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*ok, i realize this is probably a really simple/dumb question, so I should explain that I don't have any formal learning in any math. my last math class was years ago in grade 11, and it was basic algebra. everything else I know is on a need to know basis (when i see a symbol i don't know, formula i don't understand and is necessary for whatever I'm reading, I find out what it is)... so I probably skipped over some basic things... i know it's not good, but my career path is not science, i like learning about these things just for fun so I didn't bother to learn some things i probably should have.*

i only know the concepts of SR and the very basic formulas (time contraction, etc.). figure i'd learn the basics then get into the harder stuff... anyway, i recently decided to try and get into the harder stuff (harder for me at least lol hard=numbers, I've dyscalculia) and got "a first course in general relativity" by schutz.

i only know the concepts of SR and the very basic formulas (time contraction, etc.). figure i'd learn the basics then get into the harder stuff... anyway, i recently decided to try and get into the harder stuff (harder for me at least lol hard=numbers, I've dyscalculia) and got "a first course in general relativity" by schutz.

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I'm having trouble understanding the reasoning on page 11 ("1.6 invariance of intervals"). it comes after a spacetime diagram of a light-ray being reflected and how it is seen from the point of view of 2 observers (the slope of the ray is the same for both obviously, and what changes is t and x).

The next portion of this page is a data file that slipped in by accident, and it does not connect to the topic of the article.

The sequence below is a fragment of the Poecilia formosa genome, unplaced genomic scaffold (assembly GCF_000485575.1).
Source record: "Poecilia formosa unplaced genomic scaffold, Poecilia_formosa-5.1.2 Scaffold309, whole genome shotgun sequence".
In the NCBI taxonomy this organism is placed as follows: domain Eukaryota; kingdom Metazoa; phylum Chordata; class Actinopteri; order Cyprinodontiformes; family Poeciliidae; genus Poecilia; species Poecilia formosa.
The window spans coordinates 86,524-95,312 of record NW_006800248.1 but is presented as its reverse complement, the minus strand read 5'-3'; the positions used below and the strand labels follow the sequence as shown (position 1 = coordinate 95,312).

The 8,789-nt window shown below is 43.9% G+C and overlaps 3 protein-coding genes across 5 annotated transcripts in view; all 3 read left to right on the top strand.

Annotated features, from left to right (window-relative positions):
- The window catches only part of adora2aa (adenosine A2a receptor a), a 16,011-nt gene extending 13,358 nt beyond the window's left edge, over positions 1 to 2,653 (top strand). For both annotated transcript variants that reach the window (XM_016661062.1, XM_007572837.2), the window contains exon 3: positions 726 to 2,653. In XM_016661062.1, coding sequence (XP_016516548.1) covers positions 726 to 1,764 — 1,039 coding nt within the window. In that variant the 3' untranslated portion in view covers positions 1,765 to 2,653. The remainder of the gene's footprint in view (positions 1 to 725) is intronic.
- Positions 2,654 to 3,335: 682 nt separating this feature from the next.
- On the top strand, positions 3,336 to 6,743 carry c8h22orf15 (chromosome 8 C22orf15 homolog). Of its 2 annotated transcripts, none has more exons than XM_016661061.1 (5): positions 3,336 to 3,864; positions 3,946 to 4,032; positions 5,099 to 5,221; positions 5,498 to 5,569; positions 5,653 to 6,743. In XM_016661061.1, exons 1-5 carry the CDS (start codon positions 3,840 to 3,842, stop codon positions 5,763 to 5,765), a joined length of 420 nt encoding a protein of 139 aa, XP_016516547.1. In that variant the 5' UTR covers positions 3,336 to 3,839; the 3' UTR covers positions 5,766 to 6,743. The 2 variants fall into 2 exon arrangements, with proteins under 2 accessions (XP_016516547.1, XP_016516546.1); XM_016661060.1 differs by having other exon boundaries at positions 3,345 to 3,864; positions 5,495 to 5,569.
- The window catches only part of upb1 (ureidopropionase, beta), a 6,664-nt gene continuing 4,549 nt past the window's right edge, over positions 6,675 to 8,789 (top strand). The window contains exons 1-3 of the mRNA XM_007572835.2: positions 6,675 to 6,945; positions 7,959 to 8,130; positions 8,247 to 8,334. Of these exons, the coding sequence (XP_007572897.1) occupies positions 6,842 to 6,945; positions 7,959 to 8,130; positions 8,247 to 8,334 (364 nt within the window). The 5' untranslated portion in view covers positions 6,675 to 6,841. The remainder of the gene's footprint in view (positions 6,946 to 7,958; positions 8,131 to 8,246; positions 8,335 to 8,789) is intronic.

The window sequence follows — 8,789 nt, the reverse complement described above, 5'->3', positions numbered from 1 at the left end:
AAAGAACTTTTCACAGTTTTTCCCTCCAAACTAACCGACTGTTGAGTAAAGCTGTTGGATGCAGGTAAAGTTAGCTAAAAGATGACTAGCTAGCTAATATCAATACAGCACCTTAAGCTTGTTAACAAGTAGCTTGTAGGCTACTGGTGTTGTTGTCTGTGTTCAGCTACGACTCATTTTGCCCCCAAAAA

then it gives the formula: ( http://aycu28.webshots.com/image/13067/2004495092710270588_rs.jpg ) . (the formula also equals 0 because v=1=c). ok, so far so good, i get that.

then it talks about how those coordinates are linear combinations of their counterparts, and how ?s^2 (s with the bar on top ... the first part of pic. 1, before "=") is a quadratic function of the unbarred coordinate increments. ok.

this is where it loses me:

**1)**"we can therefore conclude that ( http://aycu16.webshots.com/image/13015/2001170268022097477_rs.jpg ) for some numbers {M; a,b (<-greek letters)=0,...,3}, which may be a function of v, the relative velocity of the two frames"

can anyone explain step by step how they arrive at this and what it stands for? ... I'm guessing I'm missing something very basic here. but I'm pretty good at figuring out stuff by one example and extrapolating the concept... just need the words to explain what the hell is going on up there.

**problem 2)**"and that if ?s^2=0 then ( http://aycu28.webshots.com/image/11867/2003091507785314037_rs.jpg )" ... this is probably the dumber question, but where did the ?r come from? r is usually radius, but i don't see how that would apply here..

again, sorry if this is newb stuff, but this is my first attempt at getting into the math of it all.

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